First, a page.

Be sure to visit the Champlimaud Centre for the Unknown, hailed a masterpiece of contemporary architecture, which was designed by the critically-acclaimed Goan architect Charles Correa. If you pay attention, you can find ancient Indian influences, like cut-out windows and stand-alone pillars. The National Museum of Ancient Art also has on display a collection of intricately-crafted traditional Goan jewellery. At LOSTIn - Esplanada Bar, half of the people can be found lounging about in kurtas and Indian shawls. There’s also a mural of Bal Krishna and a traditional Rajasthani-style door to complete the desi picture. But it’s not just the cultural landmarks that reflect this connection. The integration of Goans in Lisbon is so deep that most households tend to have Goa-inspired textiles and furniture as a part of their home decor, and most families have adapted Goan curries in their cuisine. In the past two decades, the city has seen a surge in the number of non-Goan Indians as well. North Indian delicacies, for example, are readily available and can be found on Zomato, which has a presence in the city.

If you wish to avoid the crowds of the peak tourist season, you can even consider a visit to Lisbon during winter. To plan your trip, check out your travel options here.

Munich

Munich’s biggest draw remains the Oktoberfest – the world’s largest beer festival for which millions of people from around the world converge in this historic city. Apart from the flowing Oktoberfest beer, it also offers a great way to get acquainted with the Bavarian folk culture and sample their traditional foods such as Sauerkraut (red cabbage) and Weißwurst (a white sausage).

If you plan to make the most of the Oktoberfest, along with the Bavarian hospitality you also have access to the services of the Indian diaspora settled in Munich. Though the Indian community in Munich is smaller than in other major European destinations, it does offer enough of a desi connect to satisfy your needs. The ISKCON temple at Munich observes all major rituals and welcomes everyone to their Sunday feasts. It’s not unusual to find Germans, dressed in saris and dhotis, engrossed in the bhajans. The Art of Living centre offers yoga and meditation programmes and discourses on various spiritual topics. The atmosphere at the Gurdwara Sri Guru Nanak Sabha is similarly said to be peaceful and accommodating of people of all faiths. They even organise guided tours for the benefit of the non-Sikhs who are curious to learn more about the religion. Their langar is not to be missed.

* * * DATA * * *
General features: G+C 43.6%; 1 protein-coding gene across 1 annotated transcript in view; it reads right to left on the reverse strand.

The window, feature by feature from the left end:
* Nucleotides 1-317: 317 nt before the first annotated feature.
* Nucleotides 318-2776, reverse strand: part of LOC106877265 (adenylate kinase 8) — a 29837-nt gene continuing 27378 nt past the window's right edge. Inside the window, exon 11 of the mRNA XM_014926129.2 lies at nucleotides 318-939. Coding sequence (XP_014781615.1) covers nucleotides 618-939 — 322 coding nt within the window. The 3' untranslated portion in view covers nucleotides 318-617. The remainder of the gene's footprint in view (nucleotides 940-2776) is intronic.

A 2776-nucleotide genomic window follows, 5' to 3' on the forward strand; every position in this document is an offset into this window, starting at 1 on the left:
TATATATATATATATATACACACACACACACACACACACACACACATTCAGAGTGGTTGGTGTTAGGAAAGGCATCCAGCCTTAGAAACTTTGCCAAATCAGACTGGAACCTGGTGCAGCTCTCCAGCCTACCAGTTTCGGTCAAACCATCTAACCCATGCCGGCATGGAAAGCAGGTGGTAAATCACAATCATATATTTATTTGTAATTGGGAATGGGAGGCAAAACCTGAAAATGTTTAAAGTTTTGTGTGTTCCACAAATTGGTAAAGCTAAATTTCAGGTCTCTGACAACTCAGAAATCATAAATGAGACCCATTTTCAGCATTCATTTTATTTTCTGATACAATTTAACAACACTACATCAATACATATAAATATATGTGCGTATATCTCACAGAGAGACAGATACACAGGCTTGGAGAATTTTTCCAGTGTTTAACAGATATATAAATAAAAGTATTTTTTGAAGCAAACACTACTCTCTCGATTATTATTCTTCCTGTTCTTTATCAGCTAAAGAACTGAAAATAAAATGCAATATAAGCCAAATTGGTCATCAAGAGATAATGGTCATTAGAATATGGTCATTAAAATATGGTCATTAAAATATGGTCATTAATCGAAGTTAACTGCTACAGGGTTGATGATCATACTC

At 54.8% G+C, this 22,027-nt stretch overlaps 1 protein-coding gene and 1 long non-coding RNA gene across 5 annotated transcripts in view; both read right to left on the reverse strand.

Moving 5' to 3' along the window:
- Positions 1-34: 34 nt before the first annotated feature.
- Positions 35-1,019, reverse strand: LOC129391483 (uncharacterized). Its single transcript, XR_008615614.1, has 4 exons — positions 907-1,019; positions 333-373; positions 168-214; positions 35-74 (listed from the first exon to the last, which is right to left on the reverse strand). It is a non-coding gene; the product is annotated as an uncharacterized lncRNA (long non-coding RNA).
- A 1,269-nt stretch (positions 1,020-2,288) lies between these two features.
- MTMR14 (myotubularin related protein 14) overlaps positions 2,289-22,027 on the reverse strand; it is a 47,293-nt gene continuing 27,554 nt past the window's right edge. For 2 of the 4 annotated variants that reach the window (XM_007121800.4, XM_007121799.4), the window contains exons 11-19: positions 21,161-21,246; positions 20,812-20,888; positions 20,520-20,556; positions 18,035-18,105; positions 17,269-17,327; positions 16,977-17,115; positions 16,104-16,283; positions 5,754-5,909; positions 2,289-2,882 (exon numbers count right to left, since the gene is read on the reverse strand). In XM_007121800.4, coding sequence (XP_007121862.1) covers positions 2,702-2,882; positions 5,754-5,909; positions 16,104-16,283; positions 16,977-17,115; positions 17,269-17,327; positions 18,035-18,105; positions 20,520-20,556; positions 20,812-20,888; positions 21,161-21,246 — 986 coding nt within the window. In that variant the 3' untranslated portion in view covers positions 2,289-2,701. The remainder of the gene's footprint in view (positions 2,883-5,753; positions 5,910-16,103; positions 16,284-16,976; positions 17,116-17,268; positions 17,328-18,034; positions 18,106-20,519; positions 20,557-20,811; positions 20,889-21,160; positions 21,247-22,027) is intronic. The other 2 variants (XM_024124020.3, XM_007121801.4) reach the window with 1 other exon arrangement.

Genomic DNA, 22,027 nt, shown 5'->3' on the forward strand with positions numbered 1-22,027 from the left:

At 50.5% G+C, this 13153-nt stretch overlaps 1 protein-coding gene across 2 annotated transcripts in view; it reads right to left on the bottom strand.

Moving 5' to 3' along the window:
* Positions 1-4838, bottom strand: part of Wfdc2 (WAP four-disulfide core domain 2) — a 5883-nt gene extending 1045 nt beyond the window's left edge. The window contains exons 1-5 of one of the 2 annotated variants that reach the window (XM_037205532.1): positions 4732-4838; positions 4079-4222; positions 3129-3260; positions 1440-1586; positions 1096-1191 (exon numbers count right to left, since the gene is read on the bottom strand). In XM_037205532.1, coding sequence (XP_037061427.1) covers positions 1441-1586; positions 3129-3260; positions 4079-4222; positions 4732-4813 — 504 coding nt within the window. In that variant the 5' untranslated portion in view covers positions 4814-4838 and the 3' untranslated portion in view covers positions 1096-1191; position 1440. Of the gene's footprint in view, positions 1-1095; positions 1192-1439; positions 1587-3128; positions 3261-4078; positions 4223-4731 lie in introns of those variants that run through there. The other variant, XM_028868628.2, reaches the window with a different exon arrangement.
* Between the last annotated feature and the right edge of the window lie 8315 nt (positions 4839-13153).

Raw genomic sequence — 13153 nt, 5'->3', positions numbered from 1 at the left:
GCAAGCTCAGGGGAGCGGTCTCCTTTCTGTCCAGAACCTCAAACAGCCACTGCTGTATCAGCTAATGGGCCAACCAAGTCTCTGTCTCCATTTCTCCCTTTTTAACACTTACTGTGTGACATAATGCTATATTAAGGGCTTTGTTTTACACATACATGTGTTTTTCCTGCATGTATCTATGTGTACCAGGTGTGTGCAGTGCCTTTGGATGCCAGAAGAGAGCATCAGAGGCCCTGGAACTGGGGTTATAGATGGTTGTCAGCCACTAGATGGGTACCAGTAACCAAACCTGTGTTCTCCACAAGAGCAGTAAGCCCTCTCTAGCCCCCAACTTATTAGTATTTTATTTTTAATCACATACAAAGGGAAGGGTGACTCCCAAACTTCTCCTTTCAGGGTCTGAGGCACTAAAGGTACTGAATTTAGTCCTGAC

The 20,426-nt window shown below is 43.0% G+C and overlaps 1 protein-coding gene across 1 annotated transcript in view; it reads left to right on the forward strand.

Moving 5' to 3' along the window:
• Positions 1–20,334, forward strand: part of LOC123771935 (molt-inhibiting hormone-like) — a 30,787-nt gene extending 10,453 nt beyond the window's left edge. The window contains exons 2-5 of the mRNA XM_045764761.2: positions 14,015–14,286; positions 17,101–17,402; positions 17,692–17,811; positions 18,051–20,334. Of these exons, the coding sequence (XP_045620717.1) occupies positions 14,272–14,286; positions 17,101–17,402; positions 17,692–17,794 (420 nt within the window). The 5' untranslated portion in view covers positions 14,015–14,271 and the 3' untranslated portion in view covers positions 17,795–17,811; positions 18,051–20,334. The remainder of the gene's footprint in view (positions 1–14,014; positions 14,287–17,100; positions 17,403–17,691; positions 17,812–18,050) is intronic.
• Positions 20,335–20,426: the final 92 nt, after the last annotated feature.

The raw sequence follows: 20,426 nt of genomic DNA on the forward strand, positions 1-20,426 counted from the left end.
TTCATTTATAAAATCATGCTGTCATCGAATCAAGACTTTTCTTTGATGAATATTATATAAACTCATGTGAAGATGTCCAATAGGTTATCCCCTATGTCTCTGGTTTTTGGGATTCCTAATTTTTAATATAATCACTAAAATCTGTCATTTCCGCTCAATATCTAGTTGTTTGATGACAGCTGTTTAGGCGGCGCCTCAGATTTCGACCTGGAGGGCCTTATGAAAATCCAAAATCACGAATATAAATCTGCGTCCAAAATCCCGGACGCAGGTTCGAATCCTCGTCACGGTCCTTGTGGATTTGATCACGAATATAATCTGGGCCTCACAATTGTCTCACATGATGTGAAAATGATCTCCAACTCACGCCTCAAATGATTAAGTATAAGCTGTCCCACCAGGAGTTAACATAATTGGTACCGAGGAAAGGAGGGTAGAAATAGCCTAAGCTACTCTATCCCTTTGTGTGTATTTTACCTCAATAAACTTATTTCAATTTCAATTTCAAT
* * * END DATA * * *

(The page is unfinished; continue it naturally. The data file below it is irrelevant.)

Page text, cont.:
There are more options that’ll help make your stay more comfortable. Some Indian grocery stores in the city stock all kinds of Indian spices and condiments. In some, like Asien Bazar, you can even bargain in Hindi! Once or twice a month, Indian film screenings do take place in the cinema halls, but the best way to catch up on developments in Indian cinema is to rent video cassettes and VCDs. Kohinoor sells a wide range of Bollywood VCDs, whereas Kumaras Asean Trades sells Tamil cassettes. The local population of Munich, and indeed most Germans too, are largely enamoured by Bollywood. Workshops on Bollywood dance are quite popular, as are Bollywood-themed events like DJ nights and dance parties.

The most attractive time to visit is during the Oktoberfest, but if you can brave the weather, Munich during Christmas is also a sight to behold. You can book your tickets here.

Thanks to the efforts of the Indian diaspora abroad, even lesser-known European destinations offer a satisfying desi connect to the proud Indian traveller. Lufthansa, which offers connectivity to Lisbon and Munich, caters to its Indian flyers’ priorities and understands how proud they are of their culture. In all its India-bound flights and flights departing from India, flyers can expect a greeting of Namaste by an all-Indian crew, Indian food, and popular Indian in-flight entertainment options, making the airline More Indian than You Think. And as the video shows, India’s culture and hospitality have been internalised by Lufthansa to the extent that they now offer a definitive Indian flying experience.

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This article was produced by the Scroll marketing team on behalf of Lufthansa as part of their More Indian Than You Think initiative and not by the Scroll editorial team.